Andy Mays of Southwest Harbor, back left, was honored earlier this month with the first Maine Department of Marine Resources Excellence Award at the Fisherman’s Forum. After the banquet, he and his sons, from left, Eddie, Stani and Sylvester, spoke with Gov. Paul LePage, back right. PHOTO COURTESY OF JEFF NICHOLS

Andy Mays given first DMR Excellence Award



SOUTHWEST HARBOR — Andy Mays is not often at a loss for words.

But when the Southwest Harbor lobster fisherman and scalloper was called up on stage at the Fisherman’s Forum banquet earlier this month to receive a new award from Department of Marine Resources (DMR) Commissioner Patrick Keliher, he was caught off guard.

“I’m speechless. I think this is the first time I’ve ever been speechless,” he said.

The DMR Excellence Award, presented for the first time this year, recognizes industry members who participate with the department to ensure a sustainable future for Maine’s commercial fisheries. Mays was honored for his 25-plus years of service and participation on DMR advisory councils.

“As commissioner, I have come to rely on Andy for his informed, colorfully blunt and straightforward opinions and ideas,” Keliher said. “His advice and input is always a welcome and valuable contribution to the fisheries management process.”

Mays has been active in fisheries management through DMR research, advisory councils and legislation for nearly a generation. He has worked with four commissioners and helped usher in the current scallop management system. He’s active in lobster management meetings, too.

“The DMR has recognized me for something I do really well, which is arguing with people,” he said this week.

Since the banquet, he’s been kicking himself for forgetting to thank his wife, Michelle, “which should have been number one” in any speech, he said.

“All the spouses holding down the home front while people are putting in hundreds of hours in meetings and on the phone are part of this.”

Mays, who had attended the forum with his wife and their three kids, said they were all tired from a full day at the forum and hadn’t even planned to stay for the banquet. DMR staff eventually had to buttonhole Michelle and tell her about the award so she could talk Andy into staying for dinner without spoiling the surprise.

Andy Mays and Congressman Bruce Poliquin. PHOTO COURTESY OF MARK HASKELL

Andy Mays and Rep. Bruce Poliquin. PHOTO COURTESY OF MARK HASKELL

“They put us in the front row,” Mays said. “Pat (Keliher) gets up and starts talking, and I’m not paying attention to him. Then I heard my name, so I looked at him and he was looking at me. I thought he was just up there yakkin’, talking about the auction or something.”

“There was a pause, and the 500 people in the banquet room were looking at me too. I felt like I was back in trigonometry class and I got called on and I didn’t know the answer.”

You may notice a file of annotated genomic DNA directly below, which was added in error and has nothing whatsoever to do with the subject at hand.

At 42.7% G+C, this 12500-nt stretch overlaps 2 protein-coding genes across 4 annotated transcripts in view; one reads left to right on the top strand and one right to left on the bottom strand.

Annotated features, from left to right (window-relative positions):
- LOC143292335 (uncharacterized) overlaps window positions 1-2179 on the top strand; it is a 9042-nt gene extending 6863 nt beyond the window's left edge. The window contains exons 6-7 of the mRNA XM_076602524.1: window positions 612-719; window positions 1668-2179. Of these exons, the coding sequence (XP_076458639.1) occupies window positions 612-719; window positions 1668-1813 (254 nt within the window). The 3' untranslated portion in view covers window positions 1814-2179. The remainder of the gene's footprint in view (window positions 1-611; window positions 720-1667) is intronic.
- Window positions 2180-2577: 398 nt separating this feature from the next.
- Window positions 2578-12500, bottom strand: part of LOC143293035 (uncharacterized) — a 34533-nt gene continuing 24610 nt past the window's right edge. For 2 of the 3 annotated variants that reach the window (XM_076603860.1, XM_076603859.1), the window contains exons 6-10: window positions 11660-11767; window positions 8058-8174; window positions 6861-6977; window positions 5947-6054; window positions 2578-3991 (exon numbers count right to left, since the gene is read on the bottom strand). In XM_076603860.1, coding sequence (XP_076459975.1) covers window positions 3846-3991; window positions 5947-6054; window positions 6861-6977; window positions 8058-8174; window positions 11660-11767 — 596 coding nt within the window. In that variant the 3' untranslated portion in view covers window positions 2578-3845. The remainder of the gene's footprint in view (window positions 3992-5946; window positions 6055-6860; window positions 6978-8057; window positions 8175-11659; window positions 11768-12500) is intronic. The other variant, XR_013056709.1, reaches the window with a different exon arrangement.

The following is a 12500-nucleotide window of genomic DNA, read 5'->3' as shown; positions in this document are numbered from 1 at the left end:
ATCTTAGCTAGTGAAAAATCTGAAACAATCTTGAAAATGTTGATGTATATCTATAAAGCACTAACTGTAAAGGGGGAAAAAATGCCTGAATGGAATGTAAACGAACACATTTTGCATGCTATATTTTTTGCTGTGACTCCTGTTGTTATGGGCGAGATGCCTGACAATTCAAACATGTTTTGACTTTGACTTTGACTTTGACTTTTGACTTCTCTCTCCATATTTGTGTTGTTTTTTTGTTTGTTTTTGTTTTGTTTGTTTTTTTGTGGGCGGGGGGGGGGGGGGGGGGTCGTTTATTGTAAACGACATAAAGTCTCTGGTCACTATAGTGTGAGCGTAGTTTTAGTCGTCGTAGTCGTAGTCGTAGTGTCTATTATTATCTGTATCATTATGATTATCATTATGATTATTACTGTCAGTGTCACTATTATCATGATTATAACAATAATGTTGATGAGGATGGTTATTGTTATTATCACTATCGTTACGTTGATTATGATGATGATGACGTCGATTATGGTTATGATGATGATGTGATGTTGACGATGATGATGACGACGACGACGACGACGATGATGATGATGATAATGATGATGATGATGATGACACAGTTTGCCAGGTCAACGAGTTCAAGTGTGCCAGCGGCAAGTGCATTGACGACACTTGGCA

Mays was diagnosed with cancer around the time of last year’s forum, so the annual event has been a landmark for him. Neighbors on Mount Desert Island and fishermen in the Maine Lobstermen’s Association have rallied to support his family, hosting benefit dinners and sending cards and donations.

So when he reached the microphone, thanking the group for that support was what came to mind first.

Sen. Susan Collins and Rep. Bruce Poliquin were at another table near the front. “Senator Collins, it’s nice to see you here,” he said. “Congressman Poliquin, I’m glad you’re here too. Even if you did kick me off your Facebook page.”

That got a big laugh.

After the banquet, Mays thanked Gov. Paul LePage for appointing Keliher, who he thinks has ushered in an era of strong collaboration between regulators and fishermen.

“That’s your best political pick right there, governor,” he said. “He has the trust of the industry.”

He recalled one of Keliher’s first meetings with fishermen as a case in point.

“The DMR was going to close Cobscook Bay to scalloping, and we had a meeting in Whiting at the firehouse. There were probably 250 people in a room that’s meant to hold 50, all apoplectic, probably a quarter of them were drunk. It was really volatile and tense. I was thinking the lid was gonna blow off it.”

When Keliher told one particularly out-of-control fisherman to sit down and shut up, Mays remembered, “the temperature in the room dropped about 10 degrees. You could see everyone was thinking, ‘This guy speaks our language, and he’s not intimidated.’”

Liz Graves

Liz Graves

Reporter at Mount Desert Islander
Former Islander reporter and editor Liz Graves grew up in California and came to Maine as a schooner sailor.

Leave a Reply

Your email address will not be published.